This year has been an amazing one for Amir Reza and his team in Babson’s Glavin Office of Multicultural & International Education.
It was a year, Reza said, that would be “the envy of any institution in the United States.” Once you take a look at all the Glavin team has accomplished—and the recognition that it has received—it’s easy to see what he’s talking about.
The accolades started with Forbes naming Babson the No. 1 institution for international students for the second year in a row. Then, Babson was recognized as a top producer of students for the Fulbright program, the U.S. government’s flagship international educational exchange program. And, the Institute of International Education Open Doors report on international educational exchange listed Babson as a top institution for sending students to study abroad.
The year culminated with the most prestigious honor of them all. In March, Babson was chosen as one of five recipients of the 2018 Sen. Paul Simon Award for Campus Internationalization from NAFSA. Named after the late Senator Paul Simon of Illinois, the NAFSA Simon Awards recognize outstanding innovation and accomplishment in campus internationalization. Specifically, Babson earned a Simon Award for Comprehensive Internationalization which distinguishes excellence in integrating international education throughout all facets of university and college campuses.
During International Education Week, Reza joined President Kerry Healey in Washington, D.C., for the Paul Simon Award Ceremony. The event featured a panel of leaders (including President Healey) from Simon Award-winning colleges and universities discussing successes and challenges in campus internationalization.
We spoke with Reza about the importance of internationalization at Babson, the impact of his team’s work on the campus, and what’s on the horizon.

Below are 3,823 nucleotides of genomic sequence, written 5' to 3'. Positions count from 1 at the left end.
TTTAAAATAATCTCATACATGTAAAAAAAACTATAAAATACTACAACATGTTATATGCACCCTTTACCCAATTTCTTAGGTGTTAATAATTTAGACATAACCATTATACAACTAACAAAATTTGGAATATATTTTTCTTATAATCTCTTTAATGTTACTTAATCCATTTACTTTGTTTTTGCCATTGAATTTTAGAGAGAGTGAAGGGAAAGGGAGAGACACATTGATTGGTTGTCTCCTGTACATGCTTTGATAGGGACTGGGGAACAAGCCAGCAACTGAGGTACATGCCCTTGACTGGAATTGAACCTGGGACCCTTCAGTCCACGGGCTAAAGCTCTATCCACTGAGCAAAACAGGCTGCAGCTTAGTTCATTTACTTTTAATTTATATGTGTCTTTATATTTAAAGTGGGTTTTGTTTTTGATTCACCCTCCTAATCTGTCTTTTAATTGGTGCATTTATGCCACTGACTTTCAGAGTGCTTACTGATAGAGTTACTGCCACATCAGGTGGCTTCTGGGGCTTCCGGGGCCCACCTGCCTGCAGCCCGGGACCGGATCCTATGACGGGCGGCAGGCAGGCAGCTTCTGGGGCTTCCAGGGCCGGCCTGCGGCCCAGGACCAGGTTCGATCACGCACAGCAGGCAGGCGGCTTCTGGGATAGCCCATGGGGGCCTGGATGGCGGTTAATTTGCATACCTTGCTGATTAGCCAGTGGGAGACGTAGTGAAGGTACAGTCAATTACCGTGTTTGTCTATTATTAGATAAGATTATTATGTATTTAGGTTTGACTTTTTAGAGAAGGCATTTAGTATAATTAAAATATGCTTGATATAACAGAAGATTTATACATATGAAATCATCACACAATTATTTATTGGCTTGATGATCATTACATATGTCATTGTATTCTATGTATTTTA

How did you share the news of the Simon Award with your team?
“This is a once-in-a-lifetime award. When Lorien [Romito, Director of Education Abroad] and I found out we won, we decided not to tell the team at first. We wanted to make it ceremonial. So, we invited President Healey to a special meeting, and, in that meeting, we revealed the news with a cake. The team was thrilled. President Healey thanked and congratulated them. My comment was that it was just the start of celebrations; we had the awards ceremony in November.”
What inspires you to do this type of work?
“I grew up on four continents. I was born in Iran, lived briefly in Switzerland, then moved to Niger inWest Africa, where I went to an American school and learned English. I came to the United States for high school and college and have been in the New England area for 31 years. I’ve been in Boston longer than I’ve lived in any other place, and it’s become my home. My parents and I were born on a different continent, and my children were born here. It’s an in-between that a lot of our students can relate to.